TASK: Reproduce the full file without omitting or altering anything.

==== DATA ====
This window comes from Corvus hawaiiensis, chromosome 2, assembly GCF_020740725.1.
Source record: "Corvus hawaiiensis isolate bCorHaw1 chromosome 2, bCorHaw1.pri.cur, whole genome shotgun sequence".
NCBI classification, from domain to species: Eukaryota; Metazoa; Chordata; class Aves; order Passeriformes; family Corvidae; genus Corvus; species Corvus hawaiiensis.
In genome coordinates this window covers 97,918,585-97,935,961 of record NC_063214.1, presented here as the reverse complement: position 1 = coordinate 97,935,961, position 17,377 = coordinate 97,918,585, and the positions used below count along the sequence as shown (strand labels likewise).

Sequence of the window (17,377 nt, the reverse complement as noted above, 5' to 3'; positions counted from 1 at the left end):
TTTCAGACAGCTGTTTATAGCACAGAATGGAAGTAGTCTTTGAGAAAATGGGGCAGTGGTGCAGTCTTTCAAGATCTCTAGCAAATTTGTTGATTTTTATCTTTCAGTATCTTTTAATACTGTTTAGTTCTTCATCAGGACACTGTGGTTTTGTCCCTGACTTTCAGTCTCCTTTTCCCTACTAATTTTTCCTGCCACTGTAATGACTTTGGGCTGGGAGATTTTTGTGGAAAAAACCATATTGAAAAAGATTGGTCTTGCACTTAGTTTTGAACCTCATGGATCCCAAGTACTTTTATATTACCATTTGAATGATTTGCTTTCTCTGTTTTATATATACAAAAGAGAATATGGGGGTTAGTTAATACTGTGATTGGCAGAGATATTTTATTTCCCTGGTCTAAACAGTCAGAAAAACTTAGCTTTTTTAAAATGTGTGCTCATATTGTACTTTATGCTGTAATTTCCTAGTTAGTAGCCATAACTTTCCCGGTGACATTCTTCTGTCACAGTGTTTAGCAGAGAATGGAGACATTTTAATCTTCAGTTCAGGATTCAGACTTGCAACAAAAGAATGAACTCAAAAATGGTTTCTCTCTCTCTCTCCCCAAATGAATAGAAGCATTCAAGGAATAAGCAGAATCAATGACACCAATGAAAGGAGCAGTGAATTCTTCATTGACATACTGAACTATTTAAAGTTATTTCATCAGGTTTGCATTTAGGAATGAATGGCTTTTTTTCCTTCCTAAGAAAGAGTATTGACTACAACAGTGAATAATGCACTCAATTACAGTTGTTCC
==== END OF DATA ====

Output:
This window comes from Corvus hawaiiensis, chromosome 2, assembly GCF_020740725.1.
Source record: "Corvus hawaiiensis isolate bCorHaw1 chromosome 2, bCorHaw1.pri.cur, whole genome shotgun sequence".
NCBI classification, from domain to species: Eukaryota; Metazoa; Chordata; class Aves; order Passeriformes; family Corvidae; genus Corvus; species Corvus hawaiiensis.
In genome coordinates this window covers 97,918,585-97,935,961 of record NC_063214.1, presented here as the reverse complement: position 1 = coordinate 97,935,961, position 17,377 = coordinate 97,918,585, and the positions used below count along the sequence as shown (strand labels likewise).

Sequence of the window (17,377 nt, the reverse complement as noted above, 5' to 3'; positions counted from 1 at the left end):
TTTCAGACAGCTGTTTATAGCACAGAATGGAAGTAGTCTTTGAGAAAATGGGGCAGTGGTGCAGTCTTTCAAGATCTCTAGCAAATTTGTTGATTTTTATCTTTCAGTATCTTTTAATACTGTTTAGTTCTTCATCAGGACACTGTGGTTTTGTCCCTGACTTTCAGTCTCCTTTTCCCTACTAATTTTTCCTGCCACTGTAATGACTTTGGGCTGGGAGATTTTTGTGGAAAAAACCATATTGAAAAAGATTGGTCTTGCACTTAGTTTTGAACCTCATGGATCCCAAGTACTTTTATATTACCATTTGAATGATTTGCTTTCTCTGTTTTATATATACAAAAGAGAATATGGGGGTTAGTTAATACTGTGATTGGCAGAGATATTTTATTTCCCTGGTCTAAACAGTCAGAAAAACTTAGCTTTTTTAAAATGTGTGCTCATATTGTACTTTATGCTGTAATTTCCTAGTTAGTAGCCATAACTTTCCCGGTGACATTCTTCTGTCACAGTGTTTAGCAGAGAATGGAGACATTTTAATCTTCAGTTCAGGATTCAGACTTGCAACAAAAGAATGAACTCAAAAATGGTTTCTCTCTCTCTCTCCCCAAATGAATAGAAGCATTCAAGGAATAAGCAGAATCAATGACACCAATGAAAGGAGCAGTGAATTCTTCATTGACATACTGAACTATTTAAAGTTATTTCATCAGGTTTGCATTTAGGAATGAATGGCTTTTTTTCCTTCCTAAGAAAGAGTATTGACTACAACAGTGAATAATGCACTCAATTACAGTTGTTCC